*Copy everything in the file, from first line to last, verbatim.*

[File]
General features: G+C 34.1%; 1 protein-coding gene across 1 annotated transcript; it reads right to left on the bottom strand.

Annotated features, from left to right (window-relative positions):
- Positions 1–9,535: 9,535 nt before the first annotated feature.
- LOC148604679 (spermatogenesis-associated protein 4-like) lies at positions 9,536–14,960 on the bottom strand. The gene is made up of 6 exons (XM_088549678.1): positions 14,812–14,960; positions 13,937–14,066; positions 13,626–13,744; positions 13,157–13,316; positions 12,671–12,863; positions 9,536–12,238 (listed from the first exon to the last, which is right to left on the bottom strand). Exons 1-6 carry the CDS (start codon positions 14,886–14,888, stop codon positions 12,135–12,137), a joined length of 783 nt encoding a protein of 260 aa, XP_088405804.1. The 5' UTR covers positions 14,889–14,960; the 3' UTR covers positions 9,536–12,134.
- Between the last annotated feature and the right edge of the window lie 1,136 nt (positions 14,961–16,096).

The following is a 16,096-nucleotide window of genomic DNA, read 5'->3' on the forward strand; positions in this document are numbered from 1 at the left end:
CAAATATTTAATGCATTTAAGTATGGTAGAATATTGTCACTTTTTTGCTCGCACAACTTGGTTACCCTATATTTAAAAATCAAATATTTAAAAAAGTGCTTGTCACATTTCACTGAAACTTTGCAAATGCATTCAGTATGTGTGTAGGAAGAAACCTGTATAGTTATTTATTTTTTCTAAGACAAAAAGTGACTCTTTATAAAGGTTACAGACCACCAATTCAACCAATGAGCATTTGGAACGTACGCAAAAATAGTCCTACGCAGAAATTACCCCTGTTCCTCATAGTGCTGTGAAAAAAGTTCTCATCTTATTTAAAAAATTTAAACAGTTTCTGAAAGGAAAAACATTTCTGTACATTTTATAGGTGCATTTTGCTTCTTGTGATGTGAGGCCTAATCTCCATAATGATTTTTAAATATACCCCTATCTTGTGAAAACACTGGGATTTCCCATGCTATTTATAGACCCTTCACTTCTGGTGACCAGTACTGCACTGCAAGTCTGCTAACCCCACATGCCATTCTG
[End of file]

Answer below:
General features: G+C 34.1%; 1 protein-coding gene across 1 annotated transcript; it reads right to left on the bottom strand.

Annotated features, from left to right (window-relative positions):
- Positions 1–9,535: 9,535 nt before the first annotated feature.
- LOC148604679 (spermatogenesis-associated protein 4-like) lies at positions 9,536–14,960 on the bottom strand. The gene is made up of 6 exons (XM_088549678.1): positions 14,812–14,960; positions 13,937–14,066; positions 13,626–13,744; positions 13,157–13,316; positions 12,671–12,863; positions 9,536–12,238 (listed from the first exon to the last, which is right to left on the bottom strand). Exons 1-6 carry the CDS (start codon positions 14,886–14,888, stop codon positions 12,135–12,137), a joined length of 783 nt encoding a protein of 260 aa, XP_088405804.1. The 5' UTR covers positions 14,889–14,960; the 3' UTR covers positions 9,536–12,134.
- Between the last annotated feature and the right edge of the window lie 1,136 nt (positions 14,961–16,096).

The following is a 16,096-nucleotide window of genomic DNA, read 5'->3' on the forward strand; positions in this document are numbered from 1 at the left end:
CAAATATTTAATGCATTTAAGTATGGTAGAATATTGTCACTTTTTTGCTCGCACAACTTGGTTACCCTATATTTAAAAATCAAATATTTAAAAAAGTGCTTGTCACATTTCACTGAAACTTTGCAAATGCATTCAGTATGTGTGTAGGAAGAAACCTGTATAGTTATTTATTTTTTCTAAGACAAAAAGTGACTCTTTATAAAGGTTACAGACCACCAATTCAACCAATGAGCATTTGGAACGTACGCAAAAATAGTCCTACGCAGAAATTACCCCTGTTCCTCATAGTGCTGTGAAAAAAGTTCTCATCTTATTTAAAAAATTTAAACAGTTTCTGAAAGGAAAAACATTTCTGTACATTTTATAGGTGCATTTTGCTTCTTGTGATGTGAGGCCTAATCTCCATAATGATTTTTAAATATACCCCTATCTTGTGAAAACACTGGGATTTCCCATGCTATTTATAGACCCTTCACTTCTGGTGACCAGTACTGCACTGCAAGTCTGCTAACCCCACATGCCATTCTG